In the minds of many Silva should never have made the trip to Minnesota after spring training this year, and by all accounts he was a disaster with an ERA over 11. However in what appears to be a complete opposite of the Kyle Lohse experience this year, Silva has managed to turn a miserable spring into a fantastic early season. While his win loss of 2-3 doesn't sparkle, his 3.00 ERA and 1.38 WHIP through seven games is way beyond even the most ambitious hopes of Twins fans. However there are causes for concern as his peripheral numbers are almost all amongst the worst of his career. Silva has always had a high batting average against with a lifetime mark of .304 , including a .324 mark last season, but this year he's allowing a career high .333. Furthermore Silva, once an extreme ground ball pitcher has seen his ground ball to fly ball ratio decrease every year from what was a 2.75 to what is now just a 1.20. His walk rate is also up and he's allowing a career high .381 OBP. Realistically one would think he couldn't possibly continue to do as well as he is, and likely he wont. But at a time when the Twins are desperate for starting pitchers to keep them in games, he's doing so, and deserves every ounce of credit he receives.

Wednesday, May 9, 2007

Recap 5/9/2007 Twins 3, White Sux 6

Fresh off a dramatic come from behind 7-4 victory last night the Twins surely were riding an emotional high. Regretfully to say those emotions didn't translate into early hits as once again the team fell behind on a very average pitcher in John Danks. Danks came into tonights contest with a 0-4 record and a 5.02 ERA but held the hapless Twins hitless until the fifth when Michael Cuddyer singled through the middle. The Twins also had a walk by Justin Morneau early on but both baserunners were erased by double plays. It wouldn't be until the sixth that Danks finished an inning having faced more than the minimum number of batters for the game, as Mike Redmond singled and the next three Twins went down in order.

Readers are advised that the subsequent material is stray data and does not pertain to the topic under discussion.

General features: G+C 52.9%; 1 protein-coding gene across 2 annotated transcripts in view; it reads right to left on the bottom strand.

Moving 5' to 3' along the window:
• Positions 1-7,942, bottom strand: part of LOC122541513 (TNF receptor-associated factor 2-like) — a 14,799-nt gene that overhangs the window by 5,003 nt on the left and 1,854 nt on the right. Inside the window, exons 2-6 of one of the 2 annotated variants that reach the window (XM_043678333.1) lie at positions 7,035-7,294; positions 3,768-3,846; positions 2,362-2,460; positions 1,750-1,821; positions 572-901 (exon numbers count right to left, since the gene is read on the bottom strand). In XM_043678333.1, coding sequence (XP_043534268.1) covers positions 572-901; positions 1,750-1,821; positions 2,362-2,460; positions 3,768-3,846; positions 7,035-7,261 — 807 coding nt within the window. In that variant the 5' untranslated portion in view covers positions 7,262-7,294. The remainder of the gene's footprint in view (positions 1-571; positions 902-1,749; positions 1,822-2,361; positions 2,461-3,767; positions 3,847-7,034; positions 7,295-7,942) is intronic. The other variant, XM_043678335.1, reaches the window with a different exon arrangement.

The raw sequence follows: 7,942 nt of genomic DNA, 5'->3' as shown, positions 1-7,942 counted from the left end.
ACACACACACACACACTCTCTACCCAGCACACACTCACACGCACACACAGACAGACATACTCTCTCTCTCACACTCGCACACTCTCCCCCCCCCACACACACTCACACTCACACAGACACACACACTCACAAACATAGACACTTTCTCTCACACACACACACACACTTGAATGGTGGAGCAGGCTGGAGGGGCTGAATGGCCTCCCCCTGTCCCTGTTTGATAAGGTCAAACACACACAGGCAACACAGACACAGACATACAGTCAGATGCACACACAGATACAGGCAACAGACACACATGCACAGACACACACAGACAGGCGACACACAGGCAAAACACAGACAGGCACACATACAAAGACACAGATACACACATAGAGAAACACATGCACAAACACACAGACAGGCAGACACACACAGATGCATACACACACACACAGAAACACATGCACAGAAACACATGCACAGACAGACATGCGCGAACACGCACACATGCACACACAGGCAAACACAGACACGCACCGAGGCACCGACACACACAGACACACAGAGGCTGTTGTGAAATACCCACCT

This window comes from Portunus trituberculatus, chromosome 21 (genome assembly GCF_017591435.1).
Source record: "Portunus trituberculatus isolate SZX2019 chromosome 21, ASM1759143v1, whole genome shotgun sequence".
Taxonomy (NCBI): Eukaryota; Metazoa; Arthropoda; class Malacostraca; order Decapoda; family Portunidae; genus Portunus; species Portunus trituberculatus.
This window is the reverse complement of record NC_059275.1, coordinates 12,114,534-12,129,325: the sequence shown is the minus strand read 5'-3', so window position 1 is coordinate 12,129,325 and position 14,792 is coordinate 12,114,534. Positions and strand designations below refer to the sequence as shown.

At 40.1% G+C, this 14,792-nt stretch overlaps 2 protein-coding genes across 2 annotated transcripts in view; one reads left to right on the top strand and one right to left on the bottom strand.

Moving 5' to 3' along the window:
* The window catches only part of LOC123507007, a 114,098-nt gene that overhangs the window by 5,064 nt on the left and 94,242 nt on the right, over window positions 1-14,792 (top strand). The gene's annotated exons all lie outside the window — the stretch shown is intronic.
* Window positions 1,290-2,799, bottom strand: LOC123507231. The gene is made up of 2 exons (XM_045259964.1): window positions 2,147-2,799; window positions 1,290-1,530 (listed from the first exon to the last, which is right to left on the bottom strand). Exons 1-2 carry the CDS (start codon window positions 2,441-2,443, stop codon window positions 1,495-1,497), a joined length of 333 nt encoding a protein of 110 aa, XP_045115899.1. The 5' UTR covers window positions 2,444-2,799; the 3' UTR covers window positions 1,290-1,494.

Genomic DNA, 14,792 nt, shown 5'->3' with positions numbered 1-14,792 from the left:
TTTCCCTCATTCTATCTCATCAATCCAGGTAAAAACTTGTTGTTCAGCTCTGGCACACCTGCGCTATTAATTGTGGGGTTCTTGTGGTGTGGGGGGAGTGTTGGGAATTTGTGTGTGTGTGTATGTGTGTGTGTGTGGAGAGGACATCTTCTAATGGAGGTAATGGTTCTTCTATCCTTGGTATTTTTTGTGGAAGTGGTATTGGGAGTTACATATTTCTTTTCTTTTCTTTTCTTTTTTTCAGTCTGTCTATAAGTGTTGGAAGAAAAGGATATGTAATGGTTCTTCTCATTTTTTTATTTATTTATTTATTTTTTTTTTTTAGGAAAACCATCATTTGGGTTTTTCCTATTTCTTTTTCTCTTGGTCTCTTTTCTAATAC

By that point the game already seemed over as Ramon Ortiz had his second rough start in row, allowing four runs in the first inning, and another in the fifth. On the night he would go six innings while allowing six hits, three walks, and the five runs, all earned. But as Ramon left, the bats started to show up. In the seventh the Twins got one run across as Jeff Cirillo drove in Nick Punto after he and Hunter walked. In the eighth the Twins kept the momentum plating two more on Torii Hunter's first hit of the game, a dribble to short that Juan Uribe threw past first baseman Paul Konerko allowing Nick Punto and Luis Castillo to score. The inning ended when Justin Morneau, fresh off his hero performance struck out on what looked like three balls with runner on first and third.

The ninth inning would bring more drama as the first two batters walked, however Jason Kubel who struck out twice last night did so again and once again looked terrible doing so. He really seems to be incapable of hitting, or laying off of a slider down and in. Its a gaping hole that he'll need to close, soon. Jason Bartlett then hit a sharp line drive to right but not out of the reach of Jermaine Dye and Luis struck out to end the game.

While the game wasn't without excitement it's disappointing to see the Twins bats remain inept. There really are no answers as there aren't any feasible trades that can made, and no minor leaguers to be brought up. If the Twins are going to score they're going to have to start doing it with the guys they have. They'll need Kubel to begin providing some pop, and I think moving Bartlett to the two hole would help as he's been a markedly better hitter so far this year than Nick Punto. But these are just small parts of a much larger problem. What the Twins really need are super-star performances from the middle of the lineup. When runners are on base, Hunter, Cuddyer, and Morneau, are going to need to start driving them in, something they haven't done with any consistency this year. The Twins as a team aren't having trouble getting people on base, they're hitting .276, 4th best in the league, but arent driving those runners in as they are hitting .255 with runners in scoring position, 18th in the league with only 22 extra base hits.

The problems with this team aren't complicated and wont be solved by bring up new pitchers, they aren't the problem, the team has one of the best ERA's in the game. The problem is this offense so many had expected to be the strength of this team.


- Torii Hunter had another clutch hit, and once again it was his only hit. The basket catch he made while running full speed into the wall with his back turned to the ball may have been the single best play I've ever seen. Not this year, not lately, ever. It was a clutch catch that saved runs, was acrobatic, and took insane courage, courage which his body paid the price for.